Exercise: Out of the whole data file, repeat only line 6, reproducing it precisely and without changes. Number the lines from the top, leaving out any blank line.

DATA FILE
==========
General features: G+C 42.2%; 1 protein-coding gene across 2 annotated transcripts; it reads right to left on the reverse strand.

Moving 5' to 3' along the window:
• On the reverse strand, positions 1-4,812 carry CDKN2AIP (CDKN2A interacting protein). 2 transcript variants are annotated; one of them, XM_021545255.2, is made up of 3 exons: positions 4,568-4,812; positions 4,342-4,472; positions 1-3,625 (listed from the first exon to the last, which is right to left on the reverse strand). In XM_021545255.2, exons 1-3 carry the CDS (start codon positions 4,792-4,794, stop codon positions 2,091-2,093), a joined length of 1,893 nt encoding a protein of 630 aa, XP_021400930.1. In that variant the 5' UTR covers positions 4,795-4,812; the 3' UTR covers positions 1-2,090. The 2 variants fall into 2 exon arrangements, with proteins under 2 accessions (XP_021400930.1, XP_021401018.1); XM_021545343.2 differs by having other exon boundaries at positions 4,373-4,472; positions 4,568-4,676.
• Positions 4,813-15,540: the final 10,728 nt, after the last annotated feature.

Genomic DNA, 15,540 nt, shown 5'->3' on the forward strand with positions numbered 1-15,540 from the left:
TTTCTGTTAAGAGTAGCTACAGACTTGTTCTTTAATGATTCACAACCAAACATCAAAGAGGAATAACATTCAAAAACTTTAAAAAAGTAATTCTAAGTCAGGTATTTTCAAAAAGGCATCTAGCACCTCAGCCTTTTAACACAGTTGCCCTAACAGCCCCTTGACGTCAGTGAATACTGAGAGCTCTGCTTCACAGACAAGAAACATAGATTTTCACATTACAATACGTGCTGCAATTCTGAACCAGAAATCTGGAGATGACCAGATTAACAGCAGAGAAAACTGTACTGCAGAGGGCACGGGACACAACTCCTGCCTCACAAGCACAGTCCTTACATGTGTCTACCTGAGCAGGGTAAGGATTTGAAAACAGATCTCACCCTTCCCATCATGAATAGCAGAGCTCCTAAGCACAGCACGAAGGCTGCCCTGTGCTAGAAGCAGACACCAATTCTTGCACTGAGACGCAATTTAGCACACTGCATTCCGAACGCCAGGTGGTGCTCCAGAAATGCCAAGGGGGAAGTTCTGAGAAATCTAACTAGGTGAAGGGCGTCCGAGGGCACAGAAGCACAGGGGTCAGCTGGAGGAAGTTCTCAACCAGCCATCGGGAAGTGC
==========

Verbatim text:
TTTCTGTTAAGAGTAGCTACAGACTTGTTCTTTAATGATTCACAACCAAACATCAAAGAGGAATAACATTCAAAAACTTTAAAAAAGTAATTCTAAGTCAGGTATTTTCAAAAAGGCATCTAGCACCTCAGCCTTTTAACACAGTTGCCCTAACAGCCCCTTGACGTCAGTGAATACTGAGAGCTCTGCTTCACAGACAAGAAACATAGATTTTCACATTACAATACGTGCTGCAATTCTGAACCAGAAATCTGGAGATGACCAGATTAACAGCAGAGAAAACTGTACTGCAGAGGGCACGGGACACAACTCCTGCCTCACAAGCACAGTCCTTACATGTGTCTACCTGAGCAGGGTAAGGATTTGAAAACAGATCTCACCCTTCCCATCATGAATAGCAGAGCTCCTAAGCACAGCACGAAGGCTGCCCTGTGCTAGAAGCAGACACCAATTCTTGCACTGAGACGCAATTTAGCACACTGCATTCCGAACGCCAGGTGGTGCTCCAGAAATGCCAAGGGGGAAGTTCTGAGAAATCTAACTAGGTGAAGGGCGTCCGAGGGCACAGAAGCACAGGGGTCAGCTGGAGGAAGTTCTCAACCAGCCATCGGGAAGTGC